Tenant Fees Banned

Tenant Fees Banned

In the latest intervention, (or interference, if you prefer), in the private rented sector, the government is consulting on placing a ban on letting agents charging tenants fees.

Though it is letting agents who were specifically mentioned by new suit Chancellor, Phillip Hammond, in the Autumn Statement, we expect that this ban will also apply to landlords who operate direct (say, via an online letting agent).

And though it is “subject to consultation” the ban looks a bit of a shoe-in to me.

I have to say the lettings industry sort of “had it coming” here. Too many of them have been in the habit of charging tenants too-high fees, when of course, they were also charging landlords for the same services.

It is a shame, though, that the ban would presumably apply to the cost of and work involved in carrying out basic reference checks, though one might ask, how could this be allowed for and controlled anyway?

And so, the government looks set to follow the Scottish example and ban all letting agents and landlords from charging any sort of fee whatsoever.

Letting Agent Fees

Actually, the whole thing is unnecessary, in our opinion.

We wrote back in April of this year that the problem was actually lack of clarity on fees and a failure of transparency. We explained that it was madness that the law did not mandate that the likes of the portals, (Rightmove, Zoopla and others), should have to display tenant fees on their advertising listings. All they did for most ads was just place a tiny notice saying “fees apply” on the listing, which is pretty pathetic we think. (See the link to our blog post on this April.)

In that post, we explained that as the portals are the places that maybe 70% of tenants look to find property, this was a huge omission in the law. And that was a problem because too many of the actual letting agents who advertise on the portals, (which is just about all of them), were not exactly busying themselves telling applicant tenants what the fees were.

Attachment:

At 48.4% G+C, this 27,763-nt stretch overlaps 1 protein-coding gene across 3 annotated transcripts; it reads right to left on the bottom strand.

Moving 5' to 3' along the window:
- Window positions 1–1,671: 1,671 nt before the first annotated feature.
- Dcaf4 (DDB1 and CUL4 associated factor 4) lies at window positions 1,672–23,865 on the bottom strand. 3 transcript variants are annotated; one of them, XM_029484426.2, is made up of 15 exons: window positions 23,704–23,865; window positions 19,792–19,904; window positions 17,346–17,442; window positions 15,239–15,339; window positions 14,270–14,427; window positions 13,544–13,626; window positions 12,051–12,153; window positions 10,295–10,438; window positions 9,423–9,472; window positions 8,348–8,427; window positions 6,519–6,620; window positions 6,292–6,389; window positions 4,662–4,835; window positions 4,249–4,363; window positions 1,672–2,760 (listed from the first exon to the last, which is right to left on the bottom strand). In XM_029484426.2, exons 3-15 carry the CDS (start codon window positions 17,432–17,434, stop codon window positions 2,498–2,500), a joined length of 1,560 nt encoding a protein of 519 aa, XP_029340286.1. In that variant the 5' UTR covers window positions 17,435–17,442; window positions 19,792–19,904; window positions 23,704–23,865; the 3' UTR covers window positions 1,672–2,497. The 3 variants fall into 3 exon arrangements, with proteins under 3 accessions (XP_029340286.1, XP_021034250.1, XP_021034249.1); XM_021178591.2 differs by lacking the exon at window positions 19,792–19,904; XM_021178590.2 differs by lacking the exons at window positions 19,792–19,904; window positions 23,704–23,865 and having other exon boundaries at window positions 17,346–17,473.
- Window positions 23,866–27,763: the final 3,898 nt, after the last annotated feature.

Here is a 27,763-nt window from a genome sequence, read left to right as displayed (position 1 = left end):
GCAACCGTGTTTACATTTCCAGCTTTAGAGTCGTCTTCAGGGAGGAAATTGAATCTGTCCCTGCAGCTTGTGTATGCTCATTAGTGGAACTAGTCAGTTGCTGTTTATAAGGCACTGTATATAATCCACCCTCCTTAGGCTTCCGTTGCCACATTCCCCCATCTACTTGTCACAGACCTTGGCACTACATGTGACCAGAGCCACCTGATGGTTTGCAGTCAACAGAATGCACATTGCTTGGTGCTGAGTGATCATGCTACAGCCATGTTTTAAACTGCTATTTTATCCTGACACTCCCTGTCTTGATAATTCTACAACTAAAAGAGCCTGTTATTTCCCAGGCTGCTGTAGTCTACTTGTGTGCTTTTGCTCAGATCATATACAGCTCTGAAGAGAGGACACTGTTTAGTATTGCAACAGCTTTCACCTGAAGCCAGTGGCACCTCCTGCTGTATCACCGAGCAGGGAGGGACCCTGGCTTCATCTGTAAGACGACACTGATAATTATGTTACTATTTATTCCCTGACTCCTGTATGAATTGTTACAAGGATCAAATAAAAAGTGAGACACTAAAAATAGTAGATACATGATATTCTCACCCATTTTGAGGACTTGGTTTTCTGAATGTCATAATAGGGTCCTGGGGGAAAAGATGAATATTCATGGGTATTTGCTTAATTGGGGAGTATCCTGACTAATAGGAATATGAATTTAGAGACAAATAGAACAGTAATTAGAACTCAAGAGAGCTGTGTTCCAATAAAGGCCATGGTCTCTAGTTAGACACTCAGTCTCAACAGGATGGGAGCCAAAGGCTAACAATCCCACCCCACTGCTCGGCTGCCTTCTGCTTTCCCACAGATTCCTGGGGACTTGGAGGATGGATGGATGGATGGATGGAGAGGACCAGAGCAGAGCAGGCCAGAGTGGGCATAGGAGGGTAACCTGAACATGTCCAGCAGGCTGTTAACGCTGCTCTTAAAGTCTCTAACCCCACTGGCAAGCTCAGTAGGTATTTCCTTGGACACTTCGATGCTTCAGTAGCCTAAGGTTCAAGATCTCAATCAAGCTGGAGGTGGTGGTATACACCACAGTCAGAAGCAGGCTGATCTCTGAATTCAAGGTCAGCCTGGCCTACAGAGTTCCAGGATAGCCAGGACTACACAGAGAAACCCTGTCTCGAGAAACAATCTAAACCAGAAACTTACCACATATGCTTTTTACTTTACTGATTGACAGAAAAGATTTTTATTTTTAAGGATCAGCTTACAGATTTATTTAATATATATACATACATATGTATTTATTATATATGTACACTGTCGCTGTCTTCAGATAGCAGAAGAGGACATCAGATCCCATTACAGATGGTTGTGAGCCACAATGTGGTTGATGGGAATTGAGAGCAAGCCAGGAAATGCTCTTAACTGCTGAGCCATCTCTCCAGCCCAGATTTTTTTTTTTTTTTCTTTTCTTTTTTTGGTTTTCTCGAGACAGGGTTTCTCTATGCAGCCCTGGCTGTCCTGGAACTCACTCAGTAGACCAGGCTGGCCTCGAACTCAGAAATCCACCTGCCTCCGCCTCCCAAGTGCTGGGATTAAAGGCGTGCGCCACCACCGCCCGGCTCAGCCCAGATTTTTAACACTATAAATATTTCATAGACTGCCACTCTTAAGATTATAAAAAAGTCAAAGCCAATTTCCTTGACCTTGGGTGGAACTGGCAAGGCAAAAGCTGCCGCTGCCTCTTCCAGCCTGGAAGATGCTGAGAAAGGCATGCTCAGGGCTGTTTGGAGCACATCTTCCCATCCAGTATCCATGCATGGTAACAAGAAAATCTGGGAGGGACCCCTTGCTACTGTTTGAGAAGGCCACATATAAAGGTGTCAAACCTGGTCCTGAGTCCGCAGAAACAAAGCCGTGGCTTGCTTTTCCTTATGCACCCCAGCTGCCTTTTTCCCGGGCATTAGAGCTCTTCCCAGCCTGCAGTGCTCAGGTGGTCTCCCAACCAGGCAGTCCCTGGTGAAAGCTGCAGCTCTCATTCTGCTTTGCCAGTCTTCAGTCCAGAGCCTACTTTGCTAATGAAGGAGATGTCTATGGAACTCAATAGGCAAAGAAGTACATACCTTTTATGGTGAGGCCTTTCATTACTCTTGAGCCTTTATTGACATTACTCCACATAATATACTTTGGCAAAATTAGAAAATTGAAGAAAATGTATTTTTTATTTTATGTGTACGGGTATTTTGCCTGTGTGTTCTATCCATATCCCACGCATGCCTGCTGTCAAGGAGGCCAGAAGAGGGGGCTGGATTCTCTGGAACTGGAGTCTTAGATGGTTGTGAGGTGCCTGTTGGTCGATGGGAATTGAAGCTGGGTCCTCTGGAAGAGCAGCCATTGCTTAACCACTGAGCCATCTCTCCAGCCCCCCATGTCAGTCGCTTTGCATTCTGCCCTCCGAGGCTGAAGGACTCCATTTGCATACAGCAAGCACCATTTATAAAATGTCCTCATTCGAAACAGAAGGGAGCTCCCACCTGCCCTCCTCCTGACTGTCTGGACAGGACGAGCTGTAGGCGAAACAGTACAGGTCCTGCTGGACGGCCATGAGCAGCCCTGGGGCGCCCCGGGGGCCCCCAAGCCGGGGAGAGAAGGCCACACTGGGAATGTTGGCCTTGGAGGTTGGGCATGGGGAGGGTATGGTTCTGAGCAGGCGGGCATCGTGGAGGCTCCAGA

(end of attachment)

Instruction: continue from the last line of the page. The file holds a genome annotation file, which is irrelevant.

So, as I say, the letting agency industry have themselves to blame – and once again the government has implemented a big change when all they had to do was force the portals to display the fees. If they had done this, the tenant-applicant would see exactly what the fees were at first contact and would behave like any rational consumer by going to those letting agents / landlords who charged no fees at all (or only low fees that simply reflected the cost of doing reference checks, say).

In other words, people like us. We have only ever charged a maximum of £50 for the first applicant and £35 for each other adult applicant. We make a big thing of this in our advertising too. We found that tenant applicants liked it and liked us too because we did not charge rip off fees that were far and away above the cost of the service provided.

But in future, thanks to the government, it seems we will not be able to make ourselves stand out in this way.

So, once again the government has implemented a draconian measure which was not needed.

Once again, they have implemented the wrong policy.

Once again they have failed to put in place a system in which tenants viagra or cialis could act as rational consumers.

So, no news there then.

Higher Rents Will Follow

What will happen now?

Well, letting agents will just raise fees on landlords. Most landlords will have to accept it and most of them will pass most of the cost straight on to the tenant in higher rents.

Some landlords, maybe 5% of them at most, will think about cutting out the full service high street agent and go to far cheaper online letting agents to get advertised on the portals – and then do the rest of the work that the letting agent would have done themselves, if they can. So, there may be a tiny benefit to tenants in terms of lower rents, but that is all.

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Landlords who would like to operate direct using an online agent, can find out how to do this from my new book, “Landlords Guide to Finding Great Tenants”

Tenants looking for property and also searching for good landlords and letting agents would be well advised to buy my book, “Tenants Guide to Successful Renting”.


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  • Yes… this is yet another bad move by the government for landlords, however I very much doubt it is a mistake.
    The government is VERY well informed in these matters, they know very well that this will obviously force landlords to raise rents. The government have made o string of changes for landlords lately which forces them to raise rents due to increased costs of doing business.
    But why do they want rents to be more expensive? Its not like the average tenant can just say “screw this” and head out to buy a house of their own instead.
    If they had money for a deposit and were eligible for a mortgage they would have likely got a house already. So whats it all about?

  • Hi David, as a private landlord dealing with tenants directly for HMO’s, carrying out the reference checks and admin directly without the services of a letting agent, I presume I would also be affected by this change ?

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